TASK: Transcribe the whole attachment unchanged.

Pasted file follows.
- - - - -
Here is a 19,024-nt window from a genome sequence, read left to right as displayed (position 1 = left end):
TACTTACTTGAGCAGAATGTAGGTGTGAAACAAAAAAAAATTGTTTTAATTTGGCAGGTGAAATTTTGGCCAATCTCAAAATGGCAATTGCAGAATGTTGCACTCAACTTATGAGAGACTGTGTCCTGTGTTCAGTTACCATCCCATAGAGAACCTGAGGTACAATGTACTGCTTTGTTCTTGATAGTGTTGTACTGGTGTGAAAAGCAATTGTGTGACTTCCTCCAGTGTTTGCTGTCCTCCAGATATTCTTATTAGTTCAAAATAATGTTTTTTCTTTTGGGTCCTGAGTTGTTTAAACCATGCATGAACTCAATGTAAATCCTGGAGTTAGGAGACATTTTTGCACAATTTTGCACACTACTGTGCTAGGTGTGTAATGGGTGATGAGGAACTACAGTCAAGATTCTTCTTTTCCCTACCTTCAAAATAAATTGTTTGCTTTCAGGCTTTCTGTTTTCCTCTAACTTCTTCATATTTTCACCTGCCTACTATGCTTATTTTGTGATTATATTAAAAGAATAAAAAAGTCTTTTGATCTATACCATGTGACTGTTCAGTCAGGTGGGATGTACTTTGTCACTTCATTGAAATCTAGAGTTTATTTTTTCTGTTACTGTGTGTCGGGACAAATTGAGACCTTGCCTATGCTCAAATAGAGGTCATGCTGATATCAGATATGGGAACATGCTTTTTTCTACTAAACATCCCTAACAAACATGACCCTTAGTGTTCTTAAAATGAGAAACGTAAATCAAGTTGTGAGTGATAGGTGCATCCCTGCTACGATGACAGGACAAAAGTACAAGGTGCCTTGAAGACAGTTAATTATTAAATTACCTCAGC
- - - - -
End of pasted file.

Here is a 19,024-nt window from a genome sequence, read left to right as displayed (position 1 = left end):
TACTTACTTGAGCAGAATGTAGGTGTGAAACAAAAAAAAATTGTTTTAATTTGGCAGGTGAAATTTTGGCCAATCTCAAAATGGCAATTGCAGAATGTTGCACTCAACTTATGAGAGACTGTGTCCTGTGTTCAGTTACCATCCCATAGAGAACCTGAGGTACAATGTACTGCTTTGTTCTTGATAGTGTTGTACTGGTGTGAAAAGCAATTGTGTGACTTCCTCCAGTGTTTGCTGTCCTCCAGATATTCTTATTAGTTCAAAATAATGTTTTTTCTTTTGGGTCCTGAGTTGTTTAAACCATGCATGAACTCAATGTAAATCCTGGAGTTAGGAGACATTTTTGCACAATTTTGCACACTACTGTGCTAGGTGTGTAATGGGTGATGAGGAACTACAGTCAAGATTCTTCTTTTCCCTACCTTCAAAATAAATTGTTTGCTTTCAGGCTTTCTGTTTTCCTCTAACTTCTTCATATTTTCACCTGCCTACTATGCTTATTTTGTGATTATATTAAAAGAATAAAAAAGTCTTTTGATCTATACCATGTGACTGTTCAGTCAGGTGGGATGTACTTTGTCACTTCATTGAAATCTAGAGTTTATTTTTTCTGTTACTGTGTGTCGGGACAAATTGAGACCTTGCCTATGCTCAAATAGAGGTCATGCTGATATCAGATATGGGAACATGCTTTTTTCTACTAAACATCCCTAACAAACATGACCCTTAGTGTTCTTAAAATGAGAAACGTAAATCAAGTTGTGAGTGATAGGTGCATCCCTGCTACGATGACAGGACAAAAGTACAAGGTGCCTTGAAGACAGTTAATTATTAAATTACCTCAGC